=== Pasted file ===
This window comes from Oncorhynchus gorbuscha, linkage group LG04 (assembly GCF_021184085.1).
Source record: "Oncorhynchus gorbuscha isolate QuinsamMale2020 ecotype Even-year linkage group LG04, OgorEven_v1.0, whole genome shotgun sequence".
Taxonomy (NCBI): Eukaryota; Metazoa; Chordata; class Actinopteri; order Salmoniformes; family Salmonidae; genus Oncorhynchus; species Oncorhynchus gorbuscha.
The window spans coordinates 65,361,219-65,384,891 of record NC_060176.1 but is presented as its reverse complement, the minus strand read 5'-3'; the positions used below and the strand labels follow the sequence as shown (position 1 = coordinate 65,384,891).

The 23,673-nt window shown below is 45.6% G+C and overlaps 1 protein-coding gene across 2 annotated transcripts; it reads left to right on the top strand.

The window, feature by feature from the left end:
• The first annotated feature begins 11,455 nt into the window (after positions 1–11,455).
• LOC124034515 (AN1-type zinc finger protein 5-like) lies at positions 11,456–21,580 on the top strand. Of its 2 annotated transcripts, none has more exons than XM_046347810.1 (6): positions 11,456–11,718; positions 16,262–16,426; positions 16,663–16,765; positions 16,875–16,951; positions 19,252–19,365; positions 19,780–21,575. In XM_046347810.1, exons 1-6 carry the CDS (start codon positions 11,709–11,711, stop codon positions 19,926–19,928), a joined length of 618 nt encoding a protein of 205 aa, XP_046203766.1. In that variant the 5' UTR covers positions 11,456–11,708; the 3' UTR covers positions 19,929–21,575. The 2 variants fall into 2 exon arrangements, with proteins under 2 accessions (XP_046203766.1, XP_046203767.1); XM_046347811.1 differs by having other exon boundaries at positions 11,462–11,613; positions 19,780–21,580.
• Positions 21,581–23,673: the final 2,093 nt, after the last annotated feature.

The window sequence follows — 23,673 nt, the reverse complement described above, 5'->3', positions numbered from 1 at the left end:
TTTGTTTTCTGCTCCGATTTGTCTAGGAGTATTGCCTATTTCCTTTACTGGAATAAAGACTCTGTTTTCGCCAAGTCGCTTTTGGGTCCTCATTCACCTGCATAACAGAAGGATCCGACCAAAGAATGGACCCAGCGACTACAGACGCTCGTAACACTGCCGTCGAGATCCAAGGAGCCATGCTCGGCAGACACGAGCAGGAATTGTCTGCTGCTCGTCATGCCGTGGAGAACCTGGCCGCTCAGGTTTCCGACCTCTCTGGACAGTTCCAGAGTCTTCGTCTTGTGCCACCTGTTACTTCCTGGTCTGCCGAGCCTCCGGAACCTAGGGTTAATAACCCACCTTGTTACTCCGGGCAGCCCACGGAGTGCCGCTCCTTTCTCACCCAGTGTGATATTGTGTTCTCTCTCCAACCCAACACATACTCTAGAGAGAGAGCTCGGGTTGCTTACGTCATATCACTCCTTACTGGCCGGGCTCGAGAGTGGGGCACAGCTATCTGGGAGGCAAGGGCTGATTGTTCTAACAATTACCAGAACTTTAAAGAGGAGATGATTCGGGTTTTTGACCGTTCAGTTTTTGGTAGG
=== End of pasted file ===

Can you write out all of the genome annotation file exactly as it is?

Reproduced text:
This window comes from Oncorhynchus gorbuscha, linkage group LG04 (assembly GCF_021184085.1).
Source record: "Oncorhynchus gorbuscha isolate QuinsamMale2020 ecotype Even-year linkage group LG04, OgorEven_v1.0, whole genome shotgun sequence".
Taxonomy (NCBI): Eukaryota; Metazoa; Chordata; class Actinopteri; order Salmoniformes; family Salmonidae; genus Oncorhynchus; species Oncorhynchus gorbuscha.
The window spans coordinates 65,361,219-65,384,891 of record NC_060176.1 but is presented as its reverse complement, the minus strand read 5'-3'; the positions used below and the strand labels follow the sequence as shown (position 1 = coordinate 65,384,891).

The 23,673-nt window shown below is 45.6% G+C and overlaps 1 protein-coding gene across 2 annotated transcripts; it reads left to right on the top strand.

The window, feature by feature from the left end:
• The first annotated feature begins 11,455 nt into the window (after positions 1–11,455).
• LOC124034515 (AN1-type zinc finger protein 5-like) lies at positions 11,456–21,580 on the top strand. Of its 2 annotated transcripts, none has more exons than XM_046347810.1 (6): positions 11,456–11,718; positions 16,262–16,426; positions 16,663–16,765; positions 16,875–16,951; positions 19,252–19,365; positions 19,780–21,575. In XM_046347810.1, exons 1-6 carry the CDS (start codon positions 11,709–11,711, stop codon positions 19,926–19,928), a joined length of 618 nt encoding a protein of 205 aa, XP_046203766.1. In that variant the 5' UTR covers positions 11,456–11,708; the 3' UTR covers positions 19,929–21,575. The 2 variants fall into 2 exon arrangements, with proteins under 2 accessions (XP_046203766.1, XP_046203767.1); XM_046347811.1 differs by having other exon boundaries at positions 11,462–11,613; positions 19,780–21,580.
• Positions 21,581–23,673: the final 2,093 nt, after the last annotated feature.

The window sequence follows — 23,673 nt, the reverse complement described above, 5'->3', positions numbered from 1 at the left end:
TTTGTTTTCTGCTCCGATTTGTCTAGGAGTATTGCCTATTTCCTTTACTGGAATAAAGACTCTGTTTTCGCCAAGTCGCTTTTGGGTCCTCATTCACCTGCATAACAGAAGGATCCGACCAAAGAATGGACCCAGCGACTACAGACGCTCGTAACACTGCCGTCGAGATCCAAGGAGCCATGCTCGGCAGACACGAGCAGGAATTGTCTGCTGCTCGTCATGCCGTGGAGAACCTGGCCGCTCAGGTTTCCGACCTCTCTGGACAGTTCCAGAGTCTTCGTCTTGTGCCACCTGTTACTTCCTGGTCTGCCGAGCCTCCGGAACCTAGGGTTAATAACCCACCTTGTTACTCCGGGCAGCCCACGGAGTGCCGCTCCTTTCTCACCCAGTGTGATATTGTGTTCTCTCTCCAACCCAACACATACTCTAGAGAGAGAGCTCGGGTTGCTTACGTCATATCACTCCTTACTGGCCGGGCTCGAGAGTGGGGCACAGCTATCTGGGAGGCAAGGGCTGATTGTTCTAACAATTACCAGAACTTTAAAGAGGAGATGATTCGGGTTTTTGACCGTTCAGTTTTTGGTAGG